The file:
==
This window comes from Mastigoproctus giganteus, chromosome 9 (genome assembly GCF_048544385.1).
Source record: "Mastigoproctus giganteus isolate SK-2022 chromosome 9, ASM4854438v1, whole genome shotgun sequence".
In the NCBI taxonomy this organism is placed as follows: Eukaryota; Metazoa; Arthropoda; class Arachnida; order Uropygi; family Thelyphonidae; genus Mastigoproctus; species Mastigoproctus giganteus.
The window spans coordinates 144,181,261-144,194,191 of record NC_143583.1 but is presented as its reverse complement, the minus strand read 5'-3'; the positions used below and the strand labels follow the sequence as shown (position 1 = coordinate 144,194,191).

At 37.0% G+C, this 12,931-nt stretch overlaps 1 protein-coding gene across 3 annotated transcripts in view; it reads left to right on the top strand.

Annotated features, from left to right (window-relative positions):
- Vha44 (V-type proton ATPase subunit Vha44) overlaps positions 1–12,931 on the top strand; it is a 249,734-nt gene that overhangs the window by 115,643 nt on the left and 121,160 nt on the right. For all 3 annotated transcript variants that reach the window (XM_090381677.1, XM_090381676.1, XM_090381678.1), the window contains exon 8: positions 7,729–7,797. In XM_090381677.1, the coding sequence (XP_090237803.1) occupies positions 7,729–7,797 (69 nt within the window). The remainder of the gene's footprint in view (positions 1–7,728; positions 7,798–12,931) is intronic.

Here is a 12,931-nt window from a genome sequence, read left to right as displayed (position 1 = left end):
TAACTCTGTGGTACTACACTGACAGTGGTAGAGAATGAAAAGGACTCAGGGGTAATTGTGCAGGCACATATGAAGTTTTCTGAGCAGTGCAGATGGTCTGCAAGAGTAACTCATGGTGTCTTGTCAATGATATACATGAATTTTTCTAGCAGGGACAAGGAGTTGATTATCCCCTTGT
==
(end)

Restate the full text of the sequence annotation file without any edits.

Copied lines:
This window comes from Mastigoproctus giganteus, chromosome 9 (genome assembly GCF_048544385.1).
Source record: "Mastigoproctus giganteus isolate SK-2022 chromosome 9, ASM4854438v1, whole genome shotgun sequence".
In the NCBI taxonomy this organism is placed as follows: Eukaryota; Metazoa; Arthropoda; class Arachnida; order Uropygi; family Thelyphonidae; genus Mastigoproctus; species Mastigoproctus giganteus.
The window spans coordinates 144,181,261-144,194,191 of record NC_143583.1 but is presented as its reverse complement, the minus strand read 5'-3'; the positions used below and the strand labels follow the sequence as shown (position 1 = coordinate 144,194,191).

At 37.0% G+C, this 12,931-nt stretch overlaps 1 protein-coding gene across 3 annotated transcripts in view; it reads left to right on the top strand.

Annotated features, from left to right (window-relative positions):
- Vha44 (V-type proton ATPase subunit Vha44) overlaps positions 1–12,931 on the top strand; it is a 249,734-nt gene that overhangs the window by 115,643 nt on the left and 121,160 nt on the right. For all 3 annotated transcript variants that reach the window (XM_090381677.1, XM_090381676.1, XM_090381678.1), the window contains exon 8: positions 7,729–7,797. In XM_090381677.1, the coding sequence (XP_090237803.1) occupies positions 7,729–7,797 (69 nt within the window). The remainder of the gene's footprint in view (positions 1–7,728; positions 7,798–12,931) is intronic.

Here is a 12,931-nt window from a genome sequence, read left to right as displayed (position 1 = left end):
TAACTCTGTGGTACTACACTGACAGTGGTAGAGAATGAAAAGGACTCAGGGGTAATTGTGCAGGCACATATGAAGTTTTCTGAGCAGTGCAGATGGTCTGCAAGAGTAACTCATGGTGTCTTGTCAATGATATACATGAATTTTTCTAGCAGGGACAAGGAGTTGATTATCCCCTTGT